Coursers go to ground as Norfolk police launch major hare coursing operation

PUBLISHED: 14:11 14 September 2018 | UPDATED: 13:20 15 September 2018

Norfolk Police officers ready to go out on a hare coursing operation. Picture: Ian Burt

Norfolk Police officers ready to go out on a hare coursing operation. Picture: Ian Burt

Archant 2018

There were thumbs up from farmers as police launched this winter’s operation against hare coursing.

High profile patrols were carried out on major routes in the Downham Market area today, while officers used 4x4s and a quad bike to cover remote farm tracks far from public roads.

At a briefing this morning, rural crime manager PC Jonathan Chandler told colleagues coursing had started earlier than usual in Norfolk after an early harvest. He said a number of calls had been received from people reporting tracks across fields.

“We’ve had a number of dead hares found locally so they’re certainly out and about,” he said.

Officers were given details of vehicles reported in connection with recent coursing incidents, before they set out on patrol.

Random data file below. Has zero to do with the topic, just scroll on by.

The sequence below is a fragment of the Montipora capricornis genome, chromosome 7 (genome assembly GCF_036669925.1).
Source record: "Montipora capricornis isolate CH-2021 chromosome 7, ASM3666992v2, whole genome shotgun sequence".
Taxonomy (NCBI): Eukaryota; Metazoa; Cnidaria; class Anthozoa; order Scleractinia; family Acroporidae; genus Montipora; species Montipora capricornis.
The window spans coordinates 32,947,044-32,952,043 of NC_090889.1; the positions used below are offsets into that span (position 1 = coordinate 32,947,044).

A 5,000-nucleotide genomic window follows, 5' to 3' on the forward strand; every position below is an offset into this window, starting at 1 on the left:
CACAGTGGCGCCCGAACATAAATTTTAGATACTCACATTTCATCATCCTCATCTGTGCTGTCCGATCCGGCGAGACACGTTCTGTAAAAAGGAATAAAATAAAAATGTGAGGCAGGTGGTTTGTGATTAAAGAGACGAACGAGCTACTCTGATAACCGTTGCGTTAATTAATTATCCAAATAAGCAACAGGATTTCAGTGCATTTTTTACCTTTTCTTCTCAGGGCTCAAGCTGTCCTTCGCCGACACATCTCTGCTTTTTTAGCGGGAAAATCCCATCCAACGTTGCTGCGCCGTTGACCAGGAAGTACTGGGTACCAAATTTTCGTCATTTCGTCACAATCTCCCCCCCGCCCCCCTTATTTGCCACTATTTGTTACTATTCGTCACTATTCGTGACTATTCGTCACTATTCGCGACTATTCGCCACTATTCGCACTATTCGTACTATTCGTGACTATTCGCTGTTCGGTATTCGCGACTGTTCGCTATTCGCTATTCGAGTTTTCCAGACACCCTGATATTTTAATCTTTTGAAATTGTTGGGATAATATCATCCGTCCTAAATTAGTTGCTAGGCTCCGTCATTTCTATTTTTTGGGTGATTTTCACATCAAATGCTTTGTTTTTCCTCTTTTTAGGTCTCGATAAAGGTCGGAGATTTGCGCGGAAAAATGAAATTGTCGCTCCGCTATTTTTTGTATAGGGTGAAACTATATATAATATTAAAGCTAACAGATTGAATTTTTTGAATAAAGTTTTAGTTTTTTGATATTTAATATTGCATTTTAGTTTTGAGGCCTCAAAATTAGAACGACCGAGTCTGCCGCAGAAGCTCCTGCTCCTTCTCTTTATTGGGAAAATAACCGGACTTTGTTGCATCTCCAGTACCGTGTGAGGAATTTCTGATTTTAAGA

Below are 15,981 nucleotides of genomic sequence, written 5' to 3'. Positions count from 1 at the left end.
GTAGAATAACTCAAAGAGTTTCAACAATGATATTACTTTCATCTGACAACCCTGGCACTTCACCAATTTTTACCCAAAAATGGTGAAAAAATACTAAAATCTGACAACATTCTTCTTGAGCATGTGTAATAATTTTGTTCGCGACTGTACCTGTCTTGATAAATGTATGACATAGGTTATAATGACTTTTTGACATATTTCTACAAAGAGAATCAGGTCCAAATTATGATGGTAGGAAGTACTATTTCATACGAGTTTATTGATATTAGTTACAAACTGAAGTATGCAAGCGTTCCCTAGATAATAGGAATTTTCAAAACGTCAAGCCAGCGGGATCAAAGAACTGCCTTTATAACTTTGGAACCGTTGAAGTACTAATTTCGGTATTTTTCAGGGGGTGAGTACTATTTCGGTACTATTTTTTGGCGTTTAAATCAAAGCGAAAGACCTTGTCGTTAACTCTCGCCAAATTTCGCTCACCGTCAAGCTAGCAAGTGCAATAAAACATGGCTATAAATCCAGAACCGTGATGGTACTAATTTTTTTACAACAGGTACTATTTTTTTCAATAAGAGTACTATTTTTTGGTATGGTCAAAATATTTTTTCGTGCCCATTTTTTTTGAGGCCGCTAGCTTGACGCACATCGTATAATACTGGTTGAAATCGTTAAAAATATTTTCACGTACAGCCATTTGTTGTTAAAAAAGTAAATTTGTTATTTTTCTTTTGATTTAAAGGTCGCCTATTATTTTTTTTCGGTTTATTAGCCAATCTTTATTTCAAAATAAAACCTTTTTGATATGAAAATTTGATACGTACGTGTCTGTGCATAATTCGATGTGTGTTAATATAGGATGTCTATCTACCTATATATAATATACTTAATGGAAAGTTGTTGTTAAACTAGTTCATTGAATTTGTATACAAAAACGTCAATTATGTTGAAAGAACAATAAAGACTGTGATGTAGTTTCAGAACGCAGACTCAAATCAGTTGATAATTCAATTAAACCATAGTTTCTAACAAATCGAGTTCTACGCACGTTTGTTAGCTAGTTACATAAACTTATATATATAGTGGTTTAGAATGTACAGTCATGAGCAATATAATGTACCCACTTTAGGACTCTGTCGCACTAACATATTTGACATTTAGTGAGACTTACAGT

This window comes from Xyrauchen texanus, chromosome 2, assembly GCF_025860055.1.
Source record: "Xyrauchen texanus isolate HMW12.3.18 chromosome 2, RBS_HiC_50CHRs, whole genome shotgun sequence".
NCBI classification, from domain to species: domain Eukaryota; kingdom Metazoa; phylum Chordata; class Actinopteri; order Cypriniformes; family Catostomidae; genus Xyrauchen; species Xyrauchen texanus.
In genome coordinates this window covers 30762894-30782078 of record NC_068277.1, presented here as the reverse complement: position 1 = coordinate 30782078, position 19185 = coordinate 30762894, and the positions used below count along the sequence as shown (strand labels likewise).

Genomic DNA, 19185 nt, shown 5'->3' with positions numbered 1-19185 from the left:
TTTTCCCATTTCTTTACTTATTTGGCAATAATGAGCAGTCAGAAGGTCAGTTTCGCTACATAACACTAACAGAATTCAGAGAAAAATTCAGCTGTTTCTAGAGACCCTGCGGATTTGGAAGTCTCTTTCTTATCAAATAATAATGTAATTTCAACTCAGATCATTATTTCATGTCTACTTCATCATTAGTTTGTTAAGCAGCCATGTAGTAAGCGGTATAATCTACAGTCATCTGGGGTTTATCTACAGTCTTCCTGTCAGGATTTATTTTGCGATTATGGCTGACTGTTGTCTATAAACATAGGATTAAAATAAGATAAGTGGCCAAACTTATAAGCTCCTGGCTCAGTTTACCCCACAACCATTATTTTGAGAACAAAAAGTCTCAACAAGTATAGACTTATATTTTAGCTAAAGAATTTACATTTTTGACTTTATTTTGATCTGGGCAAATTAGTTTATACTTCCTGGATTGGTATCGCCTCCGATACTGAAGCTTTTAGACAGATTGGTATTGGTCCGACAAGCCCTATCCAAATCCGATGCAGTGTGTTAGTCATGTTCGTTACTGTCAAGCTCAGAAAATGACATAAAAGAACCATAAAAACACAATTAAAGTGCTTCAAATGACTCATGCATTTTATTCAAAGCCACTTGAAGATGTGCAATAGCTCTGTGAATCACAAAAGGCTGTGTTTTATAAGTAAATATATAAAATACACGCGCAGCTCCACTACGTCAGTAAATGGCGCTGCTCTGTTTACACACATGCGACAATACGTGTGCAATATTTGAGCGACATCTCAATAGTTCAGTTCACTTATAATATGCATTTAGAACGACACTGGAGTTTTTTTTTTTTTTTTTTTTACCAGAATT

Similar operations were also being carried out across neighbouring Cambridgeshire and Lincolnshire today, under the banner of Operation Galileo - the region-wide police campaign against coursing.

“Not a bad view from the office,” said PC Ryan Williams, as he pulled the 4x4 he was crewing with PC Kayleigh Marsh onto a beet pad overlooking the gently rolling vista south of RAF Marham.

Our view included hares lolloping through stubble fields and a family of roe deer. Soaring red kites, marsh harriers and buzzards were joined by a pair of the RAF’s new F-35 Lightning jets, which roared overhead before returning to the base to touch down.

Remote tracks criss-cross vast field systems where the Fens rise to greet the Brecks, with mile upon mile of sparsely-inhabited countryside.

“They go down these tracks to try to keep out of the way of the public,” said PC Williams. “We’ve even had them right on the marshes at North Wootton.”

He added even if no coursers were sighted, police presence gave reassurance to farm workers and rural residents.

“Lots of farmers have seen us out and about today,” said PC Marsh.

As officers met up for a lunchtime refreshment stop, PC Chandler said the day had so for passed without incident.

“I’d like to think we’ve deterred it,” he said. “I’ve spoken to several farmers and they’ve not seen anyone about.

“They’re all very pro and want more of it. They like the fact we’ve got the off-road vehicles.”

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